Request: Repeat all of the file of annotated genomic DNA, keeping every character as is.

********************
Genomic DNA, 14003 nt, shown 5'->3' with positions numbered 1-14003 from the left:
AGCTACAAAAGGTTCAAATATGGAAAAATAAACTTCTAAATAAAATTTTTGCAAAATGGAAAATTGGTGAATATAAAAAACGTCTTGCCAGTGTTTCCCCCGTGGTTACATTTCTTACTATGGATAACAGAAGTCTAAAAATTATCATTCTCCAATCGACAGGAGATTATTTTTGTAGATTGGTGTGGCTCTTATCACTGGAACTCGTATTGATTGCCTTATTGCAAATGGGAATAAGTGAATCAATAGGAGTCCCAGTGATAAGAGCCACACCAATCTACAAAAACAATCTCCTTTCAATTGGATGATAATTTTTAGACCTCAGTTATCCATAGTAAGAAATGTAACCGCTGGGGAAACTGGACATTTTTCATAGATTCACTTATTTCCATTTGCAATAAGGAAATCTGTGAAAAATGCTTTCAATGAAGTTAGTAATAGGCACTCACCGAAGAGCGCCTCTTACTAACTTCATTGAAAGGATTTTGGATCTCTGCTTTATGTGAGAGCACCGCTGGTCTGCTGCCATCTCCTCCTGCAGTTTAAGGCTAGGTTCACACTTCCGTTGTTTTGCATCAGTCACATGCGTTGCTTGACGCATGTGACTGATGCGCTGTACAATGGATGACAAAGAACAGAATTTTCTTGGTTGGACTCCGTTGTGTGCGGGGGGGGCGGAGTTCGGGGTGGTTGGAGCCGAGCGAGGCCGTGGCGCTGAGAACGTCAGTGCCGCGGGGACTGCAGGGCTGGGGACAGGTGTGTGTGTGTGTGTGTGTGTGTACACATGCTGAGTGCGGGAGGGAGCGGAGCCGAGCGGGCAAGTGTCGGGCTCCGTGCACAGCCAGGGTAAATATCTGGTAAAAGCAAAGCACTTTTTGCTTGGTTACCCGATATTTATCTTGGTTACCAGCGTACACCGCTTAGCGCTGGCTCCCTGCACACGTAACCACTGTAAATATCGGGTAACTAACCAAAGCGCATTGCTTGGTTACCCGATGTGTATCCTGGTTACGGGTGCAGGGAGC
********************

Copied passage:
Genomic DNA, 14003 nt, shown 5'->3' with positions numbered 1-14003 from the left:
AGCTACAAAAGGTTCAAATATGGAAAAATAAACTTCTAAATAAAATTTTTGCAAAATGGAAAATTGGTGAATATAAAAAACGTCTTGCCAGTGTTTCCCCCGTGGTTACATTTCTTACTATGGATAACAGAAGTCTAAAAATTATCATTCTCCAATCGACAGGAGATTATTTTTGTAGATTGGTGTGGCTCTTATCACTGGAACTCGTATTGATTGCCTTATTGCAAATGGGAATAAGTGAATCAATAGGAGTCCCAGTGATAAGAGCCACACCAATCTACAAAAACAATCTCCTTTCAATTGGATGATAATTTTTAGACCTCAGTTATCCATAGTAAGAAATGTAACCGCTGGGGAAACTGGACATTTTTCATAGATTCACTTATTTCCATTTGCAATAAGGAAATCTGTGAAAAATGCTTTCAATGAAGTTAGTAATAGGCACTCACCGAAGAGCGCCTCTTACTAACTTCATTGAAAGGATTTTGGATCTCTGCTTTATGTGAGAGCACCGCTGGTCTGCTGCCATCTCCTCCTGCAGTTTAAGGCTAGGTTCACACTTCCGTTGTTTTGCATCAGTCACATGCGTTGCTTGACGCATGTGACTGATGCGCTGTACAATGGATGACAAAGAACAGAATTTTCTTGGTTGGACTCCGTTGTGTGCGGGGGGGGCGGAGTTCGGGGTGGTTGGAGCCGAGCGAGGCCGTGGCGCTGAGAACGTCAGTGCCGCGGGGACTGCAGGGCTGGGGACAGGTGTGTGTGTGTGTGTGTGTGTGTACACATGCTGAGTGCGGGAGGGAGCGGAGCCGAGCGGGCAAGTGTCGGGCTCCGTGCACAGCCAGGGTAAATATCTGGTAAAAGCAAAGCACTTTTTGCTTGGTTACCCGATATTTATCTTGGTTACCAGCGTACACCGCTTAGCGCTGGCTCCCTGCACACGTAACCACTGTAAATATCGGGTAACTAACCAAAGCGCATTGCTTGGTTACCCGATGTGTATCCTGGTTACGGGTGCAGGGAGC